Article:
Fall 2006

Inventory / F Is for Foley

The indexical majesty of the sound effects catalogue

Anne Walsh & Chris Kubick

“Inventory” is a column that examines or presents a list, catalogue, or register.

Here, in its indexical majesty, is one page from a sound effects catalogue. We have chosen it from four pages devoted to “human” sounds in the 1996 edition of the Sound Ideas™ Sound Effects Library catalogue, published in Toronto, where the self-described “world’s largest publisher of sound effects” is based. In addition to the many thousands of sound effects they have produced themselves, Sound Ideas™ also licenses and distributes sound effects libraries from production companies such as Lucasfilm and 20th Century Fox. Among the many packages that Sound Ideas™ sells are a 45-CD set devoted to cars and trucks, 12 CDs devoted to wind, 5 further CDs devoted to whooshes, and a collection of 110 CDs that aims to serve as a general collection (and is called The General).

Some sounds associated with the wonderfully eclectic range of activities engaged in by Homo sapiens. From the catalogue of sound effects available through Sound Ideas™. For a close-up of this page, see below.

The sounds that Sound Ideas™ sells are used in films, TV commercials, and other productions, particularly ones with small budgets or tight timelines. When a producer decides that yet another car commercial will benefit from the screech of a red hawk in the background (freedom, fresh air, power, leather gloves…), a sound designer somewhere reaches for “Bird, Hawk // Red-Tailed Hawk: Single: Calling.” Purists may scoff, but there is a wonderfully cooperative logic to this “canned” sound archive: why should more than one person ever have to record the popping click of a 1962 Ford Mustang cigarette lighter?

It is presumably in this cooperative (if ultimately capitalist) spirit that Sound Ideas™ recently sent a young sound recordist to Europe for the summer armed with a substantial list of sounds that the Sound Ideas’™ braintrust had asked him to find and record. This type of list or “take sheet” is created with the idea that certain sounds will be desired by Sound Ideas™ clients for future productions—that is, sounds that are not only unique to specific European landmarks (“London, Big Ben, Bell Tolls x3”) but also sounds that quickly evoke their places of origin (“Poland, Ambience, shopping market w/ many Polish Voices”). When completed, this so-called “World Series of Sound” will include sounds from thirty-four nations and constitute a truly curious sort of Grand Tour-cum-documentary—not least because our Grand Recordist may not be out there listening to contemporary London or Berlin or Naples so much as listening for these cities’ pasts, one that someone has already heard (perhaps years before) and listed on a take sheet. (Will crowd sounds in the East African markets in Brixton be on the London take sheet? What about prayer time in the mosques of the East End? Or the polyglot crowds chatting on cell phones at the London Eye?) The sound effects catalogue is, it seems, less an archive of sounds than it is an archive of ideas and fantasies about sounds.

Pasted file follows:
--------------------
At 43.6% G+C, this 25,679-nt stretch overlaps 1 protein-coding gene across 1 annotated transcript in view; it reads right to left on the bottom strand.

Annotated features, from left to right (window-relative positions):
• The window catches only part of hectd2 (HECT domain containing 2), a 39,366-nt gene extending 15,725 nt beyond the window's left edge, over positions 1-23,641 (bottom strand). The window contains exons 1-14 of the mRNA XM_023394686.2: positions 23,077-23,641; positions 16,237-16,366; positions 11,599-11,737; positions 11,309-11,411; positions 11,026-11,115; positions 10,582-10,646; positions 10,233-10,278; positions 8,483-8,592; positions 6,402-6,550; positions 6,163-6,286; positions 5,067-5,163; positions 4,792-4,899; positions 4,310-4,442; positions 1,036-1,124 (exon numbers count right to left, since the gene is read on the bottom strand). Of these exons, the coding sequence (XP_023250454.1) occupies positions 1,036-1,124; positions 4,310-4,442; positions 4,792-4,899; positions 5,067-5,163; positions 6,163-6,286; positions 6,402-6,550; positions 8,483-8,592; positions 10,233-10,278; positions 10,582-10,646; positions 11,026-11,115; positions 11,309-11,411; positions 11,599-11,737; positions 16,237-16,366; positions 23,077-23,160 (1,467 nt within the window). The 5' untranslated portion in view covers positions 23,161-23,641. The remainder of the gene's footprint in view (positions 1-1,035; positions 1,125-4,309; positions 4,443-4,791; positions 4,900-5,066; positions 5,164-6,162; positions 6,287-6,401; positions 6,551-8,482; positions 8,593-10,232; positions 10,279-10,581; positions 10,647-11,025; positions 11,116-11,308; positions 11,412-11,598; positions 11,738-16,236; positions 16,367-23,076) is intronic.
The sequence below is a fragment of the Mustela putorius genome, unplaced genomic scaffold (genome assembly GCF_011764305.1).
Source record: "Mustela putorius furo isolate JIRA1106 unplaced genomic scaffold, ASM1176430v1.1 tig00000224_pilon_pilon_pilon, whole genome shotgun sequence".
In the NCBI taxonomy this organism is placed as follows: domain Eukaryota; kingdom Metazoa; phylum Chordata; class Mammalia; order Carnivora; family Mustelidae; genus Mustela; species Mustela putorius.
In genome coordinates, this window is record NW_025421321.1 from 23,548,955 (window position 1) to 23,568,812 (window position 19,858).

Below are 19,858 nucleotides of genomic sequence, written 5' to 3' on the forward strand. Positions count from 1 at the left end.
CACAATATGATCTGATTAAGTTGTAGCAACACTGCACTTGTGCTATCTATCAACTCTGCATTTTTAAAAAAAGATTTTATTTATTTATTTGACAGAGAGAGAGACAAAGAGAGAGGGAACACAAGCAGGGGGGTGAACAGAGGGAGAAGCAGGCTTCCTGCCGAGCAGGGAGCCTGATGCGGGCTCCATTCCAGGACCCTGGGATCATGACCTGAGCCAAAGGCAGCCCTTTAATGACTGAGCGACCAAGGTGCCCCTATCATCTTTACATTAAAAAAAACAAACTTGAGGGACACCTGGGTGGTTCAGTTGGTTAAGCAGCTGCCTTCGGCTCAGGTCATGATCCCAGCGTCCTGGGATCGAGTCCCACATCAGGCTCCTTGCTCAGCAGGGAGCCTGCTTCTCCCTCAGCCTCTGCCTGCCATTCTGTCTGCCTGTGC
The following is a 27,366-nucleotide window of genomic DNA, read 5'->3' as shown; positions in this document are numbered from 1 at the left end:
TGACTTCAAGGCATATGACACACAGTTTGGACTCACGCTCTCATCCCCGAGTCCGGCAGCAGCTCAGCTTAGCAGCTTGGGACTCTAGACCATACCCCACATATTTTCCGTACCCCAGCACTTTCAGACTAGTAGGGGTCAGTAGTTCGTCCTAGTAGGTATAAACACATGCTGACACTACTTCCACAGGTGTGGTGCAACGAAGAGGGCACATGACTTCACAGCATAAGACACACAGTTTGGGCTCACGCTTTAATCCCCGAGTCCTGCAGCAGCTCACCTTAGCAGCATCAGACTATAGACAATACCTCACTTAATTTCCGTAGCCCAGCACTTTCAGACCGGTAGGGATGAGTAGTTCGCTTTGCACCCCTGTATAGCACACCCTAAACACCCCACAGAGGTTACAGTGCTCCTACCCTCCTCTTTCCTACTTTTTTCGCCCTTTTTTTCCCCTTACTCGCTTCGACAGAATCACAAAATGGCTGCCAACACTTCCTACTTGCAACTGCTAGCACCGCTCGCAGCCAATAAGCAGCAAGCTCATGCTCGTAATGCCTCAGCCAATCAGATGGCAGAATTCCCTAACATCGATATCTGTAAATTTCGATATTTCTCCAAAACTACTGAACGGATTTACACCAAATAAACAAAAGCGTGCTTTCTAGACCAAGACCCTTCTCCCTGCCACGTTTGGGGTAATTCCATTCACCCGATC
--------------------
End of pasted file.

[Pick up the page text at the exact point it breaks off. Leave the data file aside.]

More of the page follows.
Webster’s defines sound effect as “an imitative sound, as of thunder or an explosion, produced artificially for theatrical purposes.” Does the fact of being named (and timed, described, classified, and numbered) render an “imitative sound” less trustworthy or “authentic” than any other type of sound? Or does it simply remind us, again, of the shifting, tragic, comically unbreachable gaps between different ways of knowing? There are stories embedded within sound effects, but we can’t really know what they are, even if the empirical evidence—the sounds themselves—is very specific. A sound is a sound is a sound, and “Human, Horror // Body Squishing and Crushing” may be what it says it is, but it’s more likely someone pulverizing a watermelon or the body of a dead chicken. F is for Fake but it’s also for Foley. Face Slap. Foreign, City. Fireplace. Ford Fairlane 500. Fizz. Footsteps. Forest, Tree Falling. Fondness…

Anne Walsh & Chris Kubick are San Francisco–based artists who work together collaboratively under the name ARCHIVE with a variety of formats and tools including performance, audio, video games, sculptural installation, and works on paper. From 2001–2004, ARCHIVE produced the project Art After Death, a wry hybrid of metaphysical storytelling, art history, biography, and autobiography. Recent venues for their performances and installations include the Royal College of Art, London; Yerba Buena Center for the Arts, San Francisco; and the Museum of Contemporary Art, Los Angeles.

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